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Franchise Tax Board

Copyright 2006 Geoff Gannon

Google has a competitive advantage. In fact, one might even say it has a franchise in web search. I wouldn’t say that. I mean, Google does have a franchise; but, it doesn’t have a monopoly on web search and never will. There are real problems with Google’s model that are often overlooked. It does a poor job of finding certain sites that are difficult to describe in keywords. For this reason, there may still be a market for web search in the form of specialized niche directories and in some of these “social search engines” (e.g., Stumble Upon) for many years to come.

I’m not suggesting any of these services will be as successful as Google; I’m sure they won’t be. I am simply pointing out that there is a difference between a need and the means by which that need is satisfied. Even as the dominant search player, Google will only have a franchise on the means (keyword search); it will not have a franchise on the need (finding stuff on the web). Also, Google can not, at present, rightly be called the dominant search player. There is no dominant player in search. Google is the leading search player. It is also the catalyst for many changes in search. But, it is not yet the dominant player in search the way McCormick (MKC) is the dominant U.S. spice producer.

Looking at McCormick’s franchise is actually a pretty good way of evaluating Google’s. Why do I say McCormick is the dominant player (domestically) in spice, but Google is not yet the dominant player in search? There are a few reasons.

McCormick has a 45% share of the U.S. retail spice market. Its closest competitor has a 12% market share. We may differ about exactly how the web search pie is carved up. But, I think we can agree that Google’s share of the market is less than 45%, and that at least two of its competitors have a share of the market greater than 12%. So, Google’s position differs from McCormick’s in two material respects (already). Google has a smaller slice of the pie, and the search market is less fragmented than the spice market.

The spice market is an upside down funnel. The few producers are at the top. They feed their products through three distribution paths: retail, industry, and restaurants. In each case, the shape of the upside down funnel remains intact, because the widening happens at the very end. The ultimate consumer of McCormick’s product doesn’t get to choose from all available spices. His choice is always indirect. He picks a grocery store, a food product, or a restaurant. Then, must choose from the spices that particular supermarket chooses to carry, or the restaurant he frequents chooses to use (and/or make available).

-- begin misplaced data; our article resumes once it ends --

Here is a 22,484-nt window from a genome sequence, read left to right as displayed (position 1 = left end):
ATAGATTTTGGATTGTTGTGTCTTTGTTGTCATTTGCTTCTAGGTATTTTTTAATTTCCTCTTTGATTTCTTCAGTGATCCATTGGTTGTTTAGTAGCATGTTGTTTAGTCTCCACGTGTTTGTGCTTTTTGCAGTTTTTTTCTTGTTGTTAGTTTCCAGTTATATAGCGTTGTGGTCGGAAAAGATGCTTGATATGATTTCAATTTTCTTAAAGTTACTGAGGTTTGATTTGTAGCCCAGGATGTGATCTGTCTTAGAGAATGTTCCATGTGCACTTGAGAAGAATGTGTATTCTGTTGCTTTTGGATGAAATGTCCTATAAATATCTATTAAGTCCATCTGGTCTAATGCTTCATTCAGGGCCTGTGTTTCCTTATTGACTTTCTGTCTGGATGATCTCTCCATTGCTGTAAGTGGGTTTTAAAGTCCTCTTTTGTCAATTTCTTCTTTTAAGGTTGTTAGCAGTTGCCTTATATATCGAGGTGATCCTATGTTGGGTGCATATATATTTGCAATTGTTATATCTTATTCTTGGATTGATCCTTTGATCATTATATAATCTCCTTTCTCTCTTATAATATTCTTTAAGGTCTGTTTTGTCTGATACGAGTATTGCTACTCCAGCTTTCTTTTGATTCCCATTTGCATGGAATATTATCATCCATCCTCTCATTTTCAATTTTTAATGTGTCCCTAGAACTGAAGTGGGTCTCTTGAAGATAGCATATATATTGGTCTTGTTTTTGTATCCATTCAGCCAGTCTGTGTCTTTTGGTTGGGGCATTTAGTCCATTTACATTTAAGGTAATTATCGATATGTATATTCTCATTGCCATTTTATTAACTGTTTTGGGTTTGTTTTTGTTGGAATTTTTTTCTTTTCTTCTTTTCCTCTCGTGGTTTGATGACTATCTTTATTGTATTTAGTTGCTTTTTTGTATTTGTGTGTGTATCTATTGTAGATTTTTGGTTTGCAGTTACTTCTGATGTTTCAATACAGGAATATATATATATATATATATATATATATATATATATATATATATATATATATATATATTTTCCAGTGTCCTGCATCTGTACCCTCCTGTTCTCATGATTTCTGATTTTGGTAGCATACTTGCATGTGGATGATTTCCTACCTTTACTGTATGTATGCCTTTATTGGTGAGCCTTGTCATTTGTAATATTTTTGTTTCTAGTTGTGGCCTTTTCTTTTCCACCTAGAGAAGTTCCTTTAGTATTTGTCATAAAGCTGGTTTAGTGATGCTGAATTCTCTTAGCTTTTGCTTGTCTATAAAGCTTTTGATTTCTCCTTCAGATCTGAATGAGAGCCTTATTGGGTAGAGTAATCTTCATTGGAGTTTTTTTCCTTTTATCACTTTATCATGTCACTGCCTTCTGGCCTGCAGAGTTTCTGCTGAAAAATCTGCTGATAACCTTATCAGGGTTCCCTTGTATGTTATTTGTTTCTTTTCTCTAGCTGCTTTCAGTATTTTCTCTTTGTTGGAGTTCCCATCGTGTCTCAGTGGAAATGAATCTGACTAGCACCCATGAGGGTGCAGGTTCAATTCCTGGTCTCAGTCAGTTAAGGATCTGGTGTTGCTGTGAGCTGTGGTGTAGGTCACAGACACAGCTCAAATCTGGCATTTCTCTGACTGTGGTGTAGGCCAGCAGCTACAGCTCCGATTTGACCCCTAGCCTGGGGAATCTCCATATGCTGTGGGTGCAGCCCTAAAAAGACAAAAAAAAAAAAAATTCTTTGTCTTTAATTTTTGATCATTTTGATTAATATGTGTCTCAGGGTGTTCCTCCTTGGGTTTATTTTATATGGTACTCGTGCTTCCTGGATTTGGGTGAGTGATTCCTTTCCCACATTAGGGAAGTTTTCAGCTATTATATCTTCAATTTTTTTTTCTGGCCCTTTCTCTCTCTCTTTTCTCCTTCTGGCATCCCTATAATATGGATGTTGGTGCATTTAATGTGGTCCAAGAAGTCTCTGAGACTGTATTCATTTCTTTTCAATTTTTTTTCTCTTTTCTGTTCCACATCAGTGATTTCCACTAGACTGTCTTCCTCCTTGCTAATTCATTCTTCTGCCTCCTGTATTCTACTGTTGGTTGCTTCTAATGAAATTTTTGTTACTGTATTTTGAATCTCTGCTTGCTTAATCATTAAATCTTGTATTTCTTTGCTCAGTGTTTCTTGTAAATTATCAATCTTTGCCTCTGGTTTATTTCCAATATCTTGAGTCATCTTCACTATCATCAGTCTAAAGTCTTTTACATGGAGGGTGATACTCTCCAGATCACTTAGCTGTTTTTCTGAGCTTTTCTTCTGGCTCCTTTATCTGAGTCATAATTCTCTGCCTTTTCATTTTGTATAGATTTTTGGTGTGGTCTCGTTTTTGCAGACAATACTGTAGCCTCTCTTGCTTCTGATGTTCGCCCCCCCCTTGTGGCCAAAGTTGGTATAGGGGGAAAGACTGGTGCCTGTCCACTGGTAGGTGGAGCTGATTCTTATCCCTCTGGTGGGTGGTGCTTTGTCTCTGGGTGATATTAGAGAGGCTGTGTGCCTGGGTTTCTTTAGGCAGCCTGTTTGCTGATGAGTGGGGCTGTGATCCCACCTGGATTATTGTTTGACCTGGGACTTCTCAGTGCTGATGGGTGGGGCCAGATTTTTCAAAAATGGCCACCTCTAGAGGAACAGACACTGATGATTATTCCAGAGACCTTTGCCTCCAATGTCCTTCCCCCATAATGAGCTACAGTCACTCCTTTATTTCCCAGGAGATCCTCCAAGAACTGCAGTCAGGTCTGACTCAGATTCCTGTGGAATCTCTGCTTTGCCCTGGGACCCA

In search the story’s a little different. There is still something of an upside down funnel shape in search. Although, it is less pronounced than it was a few years ago. Search results are fed through dependent sites that searchers visit. But, it is the searcher who chooses the dependent sites. A few of these dependent sites account for a large part of all searches. That is very different from the spice market, where no supermarket or restaurant chain accounts for a large part of all spice consumption – none even comes close. So, the searcher has a much bigger role in choosing his search provider than the spice consumer has in choosing his spice provider. Even though it is true you are sometimes searching without knowing Google is the search provider, the situation is nothing like it is at McCormick. When eating a meal you aren’t thinking about McCormick. Quite often, however, you are using a McCormick product. Whether it was in that package of spices you used to cook a meal at home, or in that manufactured food product, or in the dish you ordered at the restaurant, you are a consuming a McCormick product.